Researcher calls for new framework to study drivers of inflammatory response

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Anyone who has ever twisted an ankle is familiar with swelling, redness, heat, and pain—some of the telltale signs of inflammation. While uncomfortable, it’s a biological necessity that protects the body from damage after a disturbance. But according Ruslan Medzhitov, Ph.D., Sterling Professor of Immunobiology, this understanding of inflammation is narrow and largely incomplete.

Now, the entire field of inflammation biology is transforming as immunobiologists realize that the phenomenon is much more pervasive than originally thought. Aging, obesity, and many chronic diseases, for example, are associated with inflammation. However, scientists still understand relatively little of what drives the inflammatory response. Medzhitov calls for developing a new framework in his article published November 26 in Science.

“It’s now well recognized that practically every human disease has an inflammatory component,” he says. “We need to take a step back and study inflammation as an integral part of physiology, not just in the context of infections or injury.”

Historically, scientists have viewed inflammation as a specialized pathological response that is only activated in response to perturbation, or disturbance of the body’s normal condition. As a result, Medzhitov explains, there is a disconnect between inflammation biology and the rest of physiology. The inspiration for his latest publication stemmed from the growing realization over the past decade that there are many instances in which inflammation plays an important role even in the absence of infection or injury. The current paradigm for inflammation, says Medzhitov, fails to encompass all scenarios in which this process is present, and new research is needed to illuminate the gaps in knowledge.

“I’m primarily interested in building a conceptual framework that is broader than the classical view of inflammation, which is correct but not complete,” he says.

Medzhitov calls for a new understanding of inflammation as a fundamental part of the design of an organism. Rather than simply a defense mechanism against tissue perturbation, inflammation, he says, is a response that’s engaged whenever something is “off” in the body. The process of maintaining a normal state is called homeostasis, and inflammation occurs when there is deviation from this normal state. “There are many different ways that the body’s normal state can be lost,” says Medzhitov. “Therefore, there are many different types of inflammation associated with it.”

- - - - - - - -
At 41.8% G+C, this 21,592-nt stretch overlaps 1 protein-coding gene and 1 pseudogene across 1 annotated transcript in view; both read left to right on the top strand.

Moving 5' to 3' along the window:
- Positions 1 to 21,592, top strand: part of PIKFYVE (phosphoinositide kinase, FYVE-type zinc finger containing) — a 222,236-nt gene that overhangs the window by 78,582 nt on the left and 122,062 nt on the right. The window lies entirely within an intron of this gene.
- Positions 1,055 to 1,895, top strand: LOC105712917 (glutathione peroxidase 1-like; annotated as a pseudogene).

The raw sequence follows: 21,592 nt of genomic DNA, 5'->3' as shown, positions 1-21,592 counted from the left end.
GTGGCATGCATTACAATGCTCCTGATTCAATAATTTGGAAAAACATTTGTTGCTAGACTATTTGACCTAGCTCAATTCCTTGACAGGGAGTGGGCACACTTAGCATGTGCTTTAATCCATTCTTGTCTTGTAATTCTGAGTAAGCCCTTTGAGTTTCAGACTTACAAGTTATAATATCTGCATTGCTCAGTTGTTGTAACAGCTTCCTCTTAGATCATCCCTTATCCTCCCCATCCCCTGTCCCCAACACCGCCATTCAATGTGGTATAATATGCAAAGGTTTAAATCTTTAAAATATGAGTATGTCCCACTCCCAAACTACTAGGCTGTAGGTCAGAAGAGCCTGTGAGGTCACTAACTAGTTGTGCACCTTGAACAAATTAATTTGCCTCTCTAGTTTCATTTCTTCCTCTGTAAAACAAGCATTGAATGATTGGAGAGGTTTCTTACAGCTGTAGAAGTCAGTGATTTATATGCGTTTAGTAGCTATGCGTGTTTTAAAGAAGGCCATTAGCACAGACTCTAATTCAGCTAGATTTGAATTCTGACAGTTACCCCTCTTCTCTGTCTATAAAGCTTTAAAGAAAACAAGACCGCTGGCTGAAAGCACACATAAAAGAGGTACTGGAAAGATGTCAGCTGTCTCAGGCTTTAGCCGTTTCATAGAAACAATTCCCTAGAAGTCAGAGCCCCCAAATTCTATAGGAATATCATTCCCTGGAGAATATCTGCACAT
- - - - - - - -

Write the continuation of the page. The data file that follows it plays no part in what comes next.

One of Medzhitov’s research interests is understanding the different kinds of inflammation. There are three types of problems, he says, that can cause inflammation—loss of structure, function, and regulation.

Each type of problem can induce an inflammatory response, but the types of responses vary. If a system experiences a problem with regulation, its function and structure may remain intact. On the other hand, if the system experiences loss of structure, all three categories are affected. In other words, a biological system can be thought of like a smartphone, says Medzhitov. If the phone experiences loss of regulation, such as the user not being able to control the volume or brightness, it is still possible for the phone to remain intact and function. However, if the phone breaks and loses its structure, it also loses its function and regulation, including one’s ability to change the volume or brightness.

The three forms exhibit an important relationship, in which structure provides function and function enables regulation. Loss of structure involves tissue injury, while loss of function can be triggered by loss of structure or by allergens, environmental toxins, or parasites. Finally, deviation from homeostasis causes loss of regulation. Homeostatic deviation may be a result of loss of structure or function, or it might occur when a biological system experiences other threats such as starvation, dehydration, or hypothermia.

“All three types of problems that are fundamentally possible for any system lead to inflammation, but the type of inflammation that has been traditionally studied has to do with the most overt type of problem, which is loss of structure,” he says. “But I think there are also inflammatory responses associated with loss of function and regulation.” In addition, he writes in the article, inflammatory responses to one form of perturbation may clash with responses to one of the others.

This reasoning, he continues, would explain why inflammation occurs in instances of obesity or aging in the absence of infection. He calls for more research investigating the role of inflammation in maintaining the structural, functional, and regulatory integrity of biological systems.

Inflammation drives, or at least perpetuates, nearly every human disease. And COVID-19, says Medzhitov, is an important reminder that inflammation can have fatal implications—most COVID deaths have been due to inflammation caused by the viral infection.

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